Saturday, August 9, 2008

Road Course Baffles ESPN

It was promoted by infield host Allen Bestwick as a fun afternoon.

There was a wide variety of drivers in the Nationwide Series race from Watkins Glen. The weather was beautiful and the HD pictures from ESPN looked great. Then, the race started.

This was the first road course race since ESPN took over the Sprint Cup telecasts this season. It was Marty Reid and a different TV crew that handled the Montreal Nationwide race one week ago. This time, it was the "A team" of Dr. Jerry Punch, Dale Jarrett and Andy Petree on-the-air.

Bestwick ended the pre-race show and then passed-off to Punch. That moment signaled the beginning of what may have been the worst NASCAR on ESPN telecast of the year. There seemed to be no philosophy or common sense to the coverage. The focus was on the Sprint Cup drivers and not the actual story of the Nationwide Series race.

The early action was exciting, but ESPN kept the TV viewers watching the leaders. Often, the cameras would be catching two-wide racing and passing outside the top ten. To ESPN, it did not matter. They were going to follow the leader and replay anything else that happened. The problem was, a whole lot happened.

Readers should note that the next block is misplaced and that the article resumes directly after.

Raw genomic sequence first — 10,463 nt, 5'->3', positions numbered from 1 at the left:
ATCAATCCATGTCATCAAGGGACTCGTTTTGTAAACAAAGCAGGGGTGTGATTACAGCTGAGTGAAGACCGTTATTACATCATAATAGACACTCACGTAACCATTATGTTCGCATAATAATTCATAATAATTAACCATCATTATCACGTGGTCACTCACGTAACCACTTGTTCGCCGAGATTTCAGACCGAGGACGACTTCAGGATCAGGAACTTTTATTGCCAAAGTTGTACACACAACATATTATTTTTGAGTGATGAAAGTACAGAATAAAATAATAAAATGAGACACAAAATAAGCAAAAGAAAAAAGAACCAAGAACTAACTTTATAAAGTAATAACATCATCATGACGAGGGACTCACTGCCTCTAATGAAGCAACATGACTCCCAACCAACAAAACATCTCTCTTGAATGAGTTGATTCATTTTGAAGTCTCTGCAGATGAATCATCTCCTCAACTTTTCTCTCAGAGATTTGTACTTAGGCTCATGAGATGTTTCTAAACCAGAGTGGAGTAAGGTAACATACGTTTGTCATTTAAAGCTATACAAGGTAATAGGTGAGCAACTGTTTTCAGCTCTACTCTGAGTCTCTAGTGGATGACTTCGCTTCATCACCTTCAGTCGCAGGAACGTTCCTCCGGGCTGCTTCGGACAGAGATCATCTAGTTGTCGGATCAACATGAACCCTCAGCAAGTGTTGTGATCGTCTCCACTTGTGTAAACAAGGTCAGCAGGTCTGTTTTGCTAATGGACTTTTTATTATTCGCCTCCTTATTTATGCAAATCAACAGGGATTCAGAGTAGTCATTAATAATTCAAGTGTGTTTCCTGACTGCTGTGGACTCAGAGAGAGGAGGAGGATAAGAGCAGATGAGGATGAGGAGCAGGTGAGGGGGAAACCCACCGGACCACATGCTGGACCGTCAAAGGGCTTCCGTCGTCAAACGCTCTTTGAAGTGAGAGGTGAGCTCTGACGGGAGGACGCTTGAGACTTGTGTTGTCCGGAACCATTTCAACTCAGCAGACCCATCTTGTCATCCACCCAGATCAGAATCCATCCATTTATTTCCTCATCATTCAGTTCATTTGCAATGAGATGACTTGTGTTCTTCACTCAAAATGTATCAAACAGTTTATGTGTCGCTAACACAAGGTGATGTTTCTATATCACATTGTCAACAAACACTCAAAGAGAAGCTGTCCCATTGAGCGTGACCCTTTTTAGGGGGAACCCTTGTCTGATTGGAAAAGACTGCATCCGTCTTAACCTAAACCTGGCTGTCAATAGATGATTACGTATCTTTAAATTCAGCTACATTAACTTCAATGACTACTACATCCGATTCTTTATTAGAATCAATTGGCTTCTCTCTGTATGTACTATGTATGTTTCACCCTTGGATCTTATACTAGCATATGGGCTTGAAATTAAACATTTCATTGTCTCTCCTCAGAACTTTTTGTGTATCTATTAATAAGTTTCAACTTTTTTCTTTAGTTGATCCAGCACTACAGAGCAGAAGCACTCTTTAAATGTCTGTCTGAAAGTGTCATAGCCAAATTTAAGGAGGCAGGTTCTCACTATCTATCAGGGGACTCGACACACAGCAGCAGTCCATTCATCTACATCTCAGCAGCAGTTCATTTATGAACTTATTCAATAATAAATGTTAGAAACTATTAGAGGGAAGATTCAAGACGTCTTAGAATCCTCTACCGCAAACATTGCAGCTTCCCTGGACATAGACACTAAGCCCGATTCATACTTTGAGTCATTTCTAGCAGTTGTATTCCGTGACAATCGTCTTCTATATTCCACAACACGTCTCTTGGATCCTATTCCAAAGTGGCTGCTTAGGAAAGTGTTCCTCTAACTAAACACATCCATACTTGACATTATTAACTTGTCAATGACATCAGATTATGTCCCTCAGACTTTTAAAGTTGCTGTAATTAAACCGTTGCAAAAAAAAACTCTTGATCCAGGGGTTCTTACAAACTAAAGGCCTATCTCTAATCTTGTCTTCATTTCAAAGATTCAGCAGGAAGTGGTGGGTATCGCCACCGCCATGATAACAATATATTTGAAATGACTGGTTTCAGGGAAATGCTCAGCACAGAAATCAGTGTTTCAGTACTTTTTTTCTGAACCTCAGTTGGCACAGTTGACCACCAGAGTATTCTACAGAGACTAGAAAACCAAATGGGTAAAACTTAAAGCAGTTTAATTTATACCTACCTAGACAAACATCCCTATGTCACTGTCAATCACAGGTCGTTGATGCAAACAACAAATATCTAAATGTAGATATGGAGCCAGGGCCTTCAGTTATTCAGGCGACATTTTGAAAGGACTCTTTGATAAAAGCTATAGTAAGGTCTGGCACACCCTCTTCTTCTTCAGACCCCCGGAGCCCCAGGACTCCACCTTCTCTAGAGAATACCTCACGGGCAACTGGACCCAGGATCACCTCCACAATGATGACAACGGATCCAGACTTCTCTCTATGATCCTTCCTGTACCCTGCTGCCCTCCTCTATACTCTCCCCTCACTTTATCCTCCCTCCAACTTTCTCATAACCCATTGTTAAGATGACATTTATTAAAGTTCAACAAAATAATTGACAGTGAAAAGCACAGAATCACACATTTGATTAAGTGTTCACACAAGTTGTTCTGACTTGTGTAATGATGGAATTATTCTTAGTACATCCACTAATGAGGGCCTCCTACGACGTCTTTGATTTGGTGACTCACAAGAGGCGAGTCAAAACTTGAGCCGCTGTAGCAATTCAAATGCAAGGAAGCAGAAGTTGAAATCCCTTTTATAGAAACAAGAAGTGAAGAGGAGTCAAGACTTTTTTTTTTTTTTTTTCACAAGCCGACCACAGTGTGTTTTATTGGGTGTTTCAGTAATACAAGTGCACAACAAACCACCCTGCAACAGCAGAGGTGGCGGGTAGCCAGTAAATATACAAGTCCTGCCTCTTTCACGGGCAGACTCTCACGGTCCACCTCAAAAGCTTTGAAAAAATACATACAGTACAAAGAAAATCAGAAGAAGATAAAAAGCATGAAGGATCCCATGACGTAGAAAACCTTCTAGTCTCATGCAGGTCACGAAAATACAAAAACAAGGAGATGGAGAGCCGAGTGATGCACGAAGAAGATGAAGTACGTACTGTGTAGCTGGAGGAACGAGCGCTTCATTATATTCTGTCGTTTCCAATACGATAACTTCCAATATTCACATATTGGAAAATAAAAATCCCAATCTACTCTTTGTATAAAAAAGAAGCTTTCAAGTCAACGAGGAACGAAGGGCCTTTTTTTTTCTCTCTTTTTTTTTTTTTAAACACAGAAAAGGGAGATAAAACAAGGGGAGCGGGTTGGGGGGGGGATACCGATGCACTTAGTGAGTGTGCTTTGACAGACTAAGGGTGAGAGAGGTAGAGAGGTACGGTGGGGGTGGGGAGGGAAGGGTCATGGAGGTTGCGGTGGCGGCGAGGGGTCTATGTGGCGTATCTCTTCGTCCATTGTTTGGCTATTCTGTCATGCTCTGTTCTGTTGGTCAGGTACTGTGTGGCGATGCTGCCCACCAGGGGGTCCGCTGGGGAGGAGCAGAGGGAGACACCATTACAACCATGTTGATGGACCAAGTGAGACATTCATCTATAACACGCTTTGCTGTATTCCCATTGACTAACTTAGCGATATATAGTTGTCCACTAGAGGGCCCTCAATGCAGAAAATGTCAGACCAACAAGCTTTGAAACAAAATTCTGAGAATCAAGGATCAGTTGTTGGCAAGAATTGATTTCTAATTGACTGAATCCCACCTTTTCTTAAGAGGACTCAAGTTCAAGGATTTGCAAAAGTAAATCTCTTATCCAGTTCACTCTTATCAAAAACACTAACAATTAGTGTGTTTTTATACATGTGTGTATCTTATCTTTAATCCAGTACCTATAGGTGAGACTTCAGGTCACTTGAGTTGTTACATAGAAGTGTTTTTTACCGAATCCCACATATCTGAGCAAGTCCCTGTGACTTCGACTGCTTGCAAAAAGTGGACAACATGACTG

Just like last season, by the time this race came around in the afternoon the energy and focus was gone from Punch in the play-by-play role. It was up to Jarrett and Petree to carry the conversation in the booth and interact with the pit road announcers and the Infield Pit Center crew.

When Punch is tired, he asks a lot of questions because he is a reporter at heart. In this race, he often started his sentences with the words "how about" as he repeatedly made-up questions for Jarrett and Petree to answer rather than calling the action on the track.

Silence is something that is normally not heard during a top-level NASCAR race by the fans watching on TV. Saturday at Watkins Glen, silence was everywhere. It came as awkward pauses or when an incident was happening. It came when the camera changed to a different car or when a car that had spun was shown sitting off the track.

As The Daly Planet mentioned in an earlier article, this race was the third live telecast the same on-air crew had done since mid-morning. First-up was Nationwide qualifying and then Happy Hour for the Cup Series. Punch had handled the play-by-play for all three programs. There was no relief pitcher to be called in.

This biggest challenge on a road course is to go back through the field to where the racing is actually happening. Otherwise, TV viewers just watch a parade of the leaders staying nose-to-tail and waiting for the next pit stop. Meanwhile, the real racing may well be going-on just outside the top ten.